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Rapid response to:


Face masks for the public during the covid-19 crisis

BMJ 2020; 369 doi: (Published 09 April 2020) Cite this as: BMJ 2020;369:m1435

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More research is needed on their effect on the nasopharyngeal and oropharyngeal bacterial flora

Dear Editor

I have performed several thousand post mortem examinations on people of all ages who have died following viral respiratory tract infections. It is most unusual for the virus to act alone. In most cases there is a secondary contribution to inflammation from nasopharyngeal and oropharyngeal bacterial pathogens. This can be overt as in bacterial pneumonia or bacterial sepsis; or it can be covert when bacterial induced inflammation triggers myocardial infarction or stroke [1 – 3].

I strongly suspect that the same applies to Covid 19. The disease can be asymptomatic, mild or moderate, or severe and potentially fatal. Viral load will be a variable but there are also likely to be bacterial co-factors. The reports from China record indirect evidence of secondary bacterial infection in the form of raised neutrophil counts and raised procalcitonin levels. Most severely affected patients have evidence of sepsis and acute respiratory distress syndrome and nearly all have received high dose parenteral antibiotic therapy [4]. Staphylococcus aureus is a common nasopharyngeal and oropharyngeal bacterial pathogen [5]. Many strains produce pyrogenic toxins and these could cause the cytokine cascade seen in severe cases of Covid 19.

If the public are advised to wear face masks, we must be certain that this will not adversely affect the bacterial flora of the upper respiratory tract. I am not aware of research in adults relevant to this question but there is quite extensive evidence from another field of study in which viral infection interacts with bacterial pathogens to cause sudden death [6]. In the 1980s there were approximately 1,500 deaths per annum in England and Wales from sudden infant death syndrome (SIDS). This condition was associated with prone sleeping and was more common in the winter months when viral respiratory infections were prevalent in the community. Viral respiratory tract infection led to secondary bacterial growth by bacterial pathogens, and toxins produced by the bacteria led to sudden death around 2 to 3 months of age when anti-toxin IgG levels in the infant’s serum were at their lowest levels [6]. Linda Harrison, a PhD student in Lancaster, conducted a study of the nasopharyngeal bacterial flora in infancy [7]. She found that carriage of nasopharyngeal bacterial pathogens (S. aureus, Streptococcus pneumoniae, group A and B streptococcal pathogens, Haemophilus influenzae, and other gram-negative bacilli including Escherichia coli) were increased when infants slept prone and had a viral upper respiratory tract infection (URTI). This was due to a combination of secretions pooling in the upper airways when infants with URTI sleep prone and the fact that infants in the prone position re-breath bacteria growing within the mattress. Moist mucus secretions from the upper airways soaked within the material of the mattress are an effective culture medium for bacterial pathogens.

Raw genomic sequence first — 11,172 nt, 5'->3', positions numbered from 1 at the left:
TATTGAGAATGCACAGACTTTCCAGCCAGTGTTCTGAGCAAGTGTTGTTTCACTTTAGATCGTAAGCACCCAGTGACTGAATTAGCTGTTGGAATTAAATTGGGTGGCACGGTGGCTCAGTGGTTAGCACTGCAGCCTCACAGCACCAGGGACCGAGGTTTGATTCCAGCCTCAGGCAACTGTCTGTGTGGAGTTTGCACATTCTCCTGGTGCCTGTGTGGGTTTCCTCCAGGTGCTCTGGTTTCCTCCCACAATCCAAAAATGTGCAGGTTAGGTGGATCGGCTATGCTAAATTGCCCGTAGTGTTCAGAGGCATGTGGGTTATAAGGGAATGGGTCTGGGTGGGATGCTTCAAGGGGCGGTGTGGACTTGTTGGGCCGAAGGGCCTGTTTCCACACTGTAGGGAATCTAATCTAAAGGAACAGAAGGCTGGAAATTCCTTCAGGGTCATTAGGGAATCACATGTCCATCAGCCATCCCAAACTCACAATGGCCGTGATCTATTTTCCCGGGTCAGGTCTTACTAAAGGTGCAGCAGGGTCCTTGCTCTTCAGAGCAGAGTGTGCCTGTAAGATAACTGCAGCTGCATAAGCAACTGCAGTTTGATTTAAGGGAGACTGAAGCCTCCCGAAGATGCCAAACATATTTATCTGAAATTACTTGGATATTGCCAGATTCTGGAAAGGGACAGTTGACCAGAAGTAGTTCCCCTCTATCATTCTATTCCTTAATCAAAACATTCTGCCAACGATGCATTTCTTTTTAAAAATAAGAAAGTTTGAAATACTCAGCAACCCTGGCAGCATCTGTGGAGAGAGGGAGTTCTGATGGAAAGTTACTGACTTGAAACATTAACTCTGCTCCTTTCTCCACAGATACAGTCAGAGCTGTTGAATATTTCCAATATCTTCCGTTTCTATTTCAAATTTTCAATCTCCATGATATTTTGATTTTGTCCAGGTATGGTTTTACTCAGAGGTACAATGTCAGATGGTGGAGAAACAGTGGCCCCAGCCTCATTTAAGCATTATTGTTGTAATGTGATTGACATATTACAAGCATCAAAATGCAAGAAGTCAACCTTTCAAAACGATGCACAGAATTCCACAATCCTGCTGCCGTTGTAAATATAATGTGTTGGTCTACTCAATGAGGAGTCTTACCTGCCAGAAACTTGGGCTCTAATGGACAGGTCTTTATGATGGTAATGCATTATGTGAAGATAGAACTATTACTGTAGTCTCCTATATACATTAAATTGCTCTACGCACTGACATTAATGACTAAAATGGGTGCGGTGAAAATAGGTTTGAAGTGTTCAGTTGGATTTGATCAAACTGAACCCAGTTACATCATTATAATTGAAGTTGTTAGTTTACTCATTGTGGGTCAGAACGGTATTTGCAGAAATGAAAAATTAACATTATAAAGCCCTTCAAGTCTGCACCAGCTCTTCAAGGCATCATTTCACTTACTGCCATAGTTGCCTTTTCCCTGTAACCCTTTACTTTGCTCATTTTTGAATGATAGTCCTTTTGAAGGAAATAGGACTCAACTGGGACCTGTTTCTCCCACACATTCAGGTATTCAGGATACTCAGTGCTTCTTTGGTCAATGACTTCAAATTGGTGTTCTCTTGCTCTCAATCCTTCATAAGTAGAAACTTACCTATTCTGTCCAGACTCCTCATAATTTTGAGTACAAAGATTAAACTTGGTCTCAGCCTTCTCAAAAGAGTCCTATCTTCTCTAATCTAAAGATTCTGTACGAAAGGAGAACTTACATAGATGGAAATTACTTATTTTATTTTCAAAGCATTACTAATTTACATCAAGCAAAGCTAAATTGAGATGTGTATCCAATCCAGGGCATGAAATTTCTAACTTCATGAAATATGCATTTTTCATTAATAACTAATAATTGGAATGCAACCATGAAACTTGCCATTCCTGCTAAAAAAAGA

This is directly relevant to the question of home-made cloth face masks. There is a potential for bacterial pathogens to grow in moist mucus soaked within the material, this could adversely alter the upper respiratory tract flora. Inhalation of bacteria and viruses directly into the lung in patients incubating Covid 19 could then risk synergistic interaction and a rapid deterioration in the patient’s condition.

Those who plan to wear face masks, and there are obvious benefits, should attempt to optimise their oral microbial flora by the regular consumption of natural yoghurt or other fermented milk products (8). Another example of the precautionary principle.

James A Morris, consultant pathologist (retired)
Education Centre, Royal Lancaster Infirmary, Lancaster, UK, LA1 4RP.

1. Morris JA, Harrison LM, Lauder RM. Sudden death from infectious disease. Forensic Pathology Reviews, volume 6, pages 121 – 144, Humana Press, 2011.
2. Price FS. Analysis of urine as a marker of Staphylococcus aureus bacteraemia during intensive care. MSc thesis, Lancaster University, 2013.
3. Bull KL. Analysis of urine for Staphylococcus aureus toxin alpha haemolysin and immunoglobulin as markers of infection. MSc thesis, Lancaster University, 2014.
4. Chen T et al. Clinical characteristics of 113 deceased patients with coronavirus disease 2019: retrospective study. BMJ 2020;368:m1091
5. Morris JA. Staphylococcus aureus bacteraemia: a hidden factor in the pathogenesis of human disease. JSM Microbiology 2017; 5: 1037
6. Morris JA, Haran D, Smith A. Hypothesis: common bacterial toxins are a possible cause of the sudden infant death syndrome. Medical Hypotheses 1987; 22: 211 – 222.
7. Harrison LM, Morris JA, Telford DR, Brown SM, Jones K. The nasopharyngeal bacterial flora in infancy: effects of age, gender, season, viral upper respiratory tract infection and sleeping position. FEMS Immunology & Medical Microbiology 1999; 25: 19 – 28.
8. Morris JA. Optimise the microbial flora with milk and yoghurt to prevent disease. Medical Hypotheses 2018; 114: 13 – 17.

Competing interests: No competing interests

26 April 2020
James A Morris
Consultant Pathologist (retired)
University Hospitals of Morecambe Bay NHS Trust
Education Centre, Royal Lancaster Infirmary, Lancaster, LA1 4RP